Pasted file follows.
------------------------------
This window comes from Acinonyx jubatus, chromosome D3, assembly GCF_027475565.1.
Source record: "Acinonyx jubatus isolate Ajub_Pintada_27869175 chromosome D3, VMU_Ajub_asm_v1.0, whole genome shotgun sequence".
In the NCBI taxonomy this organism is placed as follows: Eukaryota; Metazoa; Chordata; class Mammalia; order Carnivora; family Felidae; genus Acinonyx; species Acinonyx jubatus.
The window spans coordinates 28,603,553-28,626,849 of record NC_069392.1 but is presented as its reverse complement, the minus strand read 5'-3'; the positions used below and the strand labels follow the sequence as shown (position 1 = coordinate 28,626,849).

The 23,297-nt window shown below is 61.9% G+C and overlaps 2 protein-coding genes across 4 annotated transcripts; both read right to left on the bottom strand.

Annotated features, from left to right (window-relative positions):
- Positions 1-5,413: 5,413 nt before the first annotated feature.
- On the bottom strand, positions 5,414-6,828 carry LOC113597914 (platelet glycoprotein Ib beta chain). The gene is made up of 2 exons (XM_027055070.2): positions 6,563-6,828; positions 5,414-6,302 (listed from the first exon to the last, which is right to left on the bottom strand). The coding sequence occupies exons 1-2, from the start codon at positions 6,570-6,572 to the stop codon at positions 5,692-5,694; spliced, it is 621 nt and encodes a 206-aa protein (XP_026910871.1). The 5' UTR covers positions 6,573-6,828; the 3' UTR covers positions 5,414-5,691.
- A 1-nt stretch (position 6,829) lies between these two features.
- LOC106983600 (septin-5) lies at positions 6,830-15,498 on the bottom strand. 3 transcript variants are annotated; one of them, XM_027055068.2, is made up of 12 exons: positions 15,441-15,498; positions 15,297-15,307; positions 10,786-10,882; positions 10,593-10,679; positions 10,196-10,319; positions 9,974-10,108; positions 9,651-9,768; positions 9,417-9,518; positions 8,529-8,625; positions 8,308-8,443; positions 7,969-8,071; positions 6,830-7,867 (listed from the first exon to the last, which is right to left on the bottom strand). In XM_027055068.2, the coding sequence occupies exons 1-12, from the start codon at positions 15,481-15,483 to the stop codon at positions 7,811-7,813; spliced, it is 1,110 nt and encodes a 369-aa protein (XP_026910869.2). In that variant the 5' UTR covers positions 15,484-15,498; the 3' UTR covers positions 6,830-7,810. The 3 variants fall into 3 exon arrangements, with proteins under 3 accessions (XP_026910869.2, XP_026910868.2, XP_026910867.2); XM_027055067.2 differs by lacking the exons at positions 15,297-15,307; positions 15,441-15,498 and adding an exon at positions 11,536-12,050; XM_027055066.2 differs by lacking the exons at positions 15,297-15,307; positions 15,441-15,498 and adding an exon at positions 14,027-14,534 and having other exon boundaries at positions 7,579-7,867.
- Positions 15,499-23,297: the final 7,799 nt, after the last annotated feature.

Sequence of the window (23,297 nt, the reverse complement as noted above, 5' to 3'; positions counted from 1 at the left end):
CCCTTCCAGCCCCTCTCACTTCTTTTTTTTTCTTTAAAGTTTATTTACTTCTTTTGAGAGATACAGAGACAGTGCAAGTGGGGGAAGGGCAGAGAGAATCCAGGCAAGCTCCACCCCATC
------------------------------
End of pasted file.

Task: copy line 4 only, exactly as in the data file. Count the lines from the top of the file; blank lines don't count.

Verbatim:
The window spans coordinates 28,603,553-28,626,849 of record NC_069392.1 but is presented as its reverse complement, the minus strand read 5'-3'; the positions used below and the strand labels follow the sequence as shown (position 1 = coordinate 28,626,849).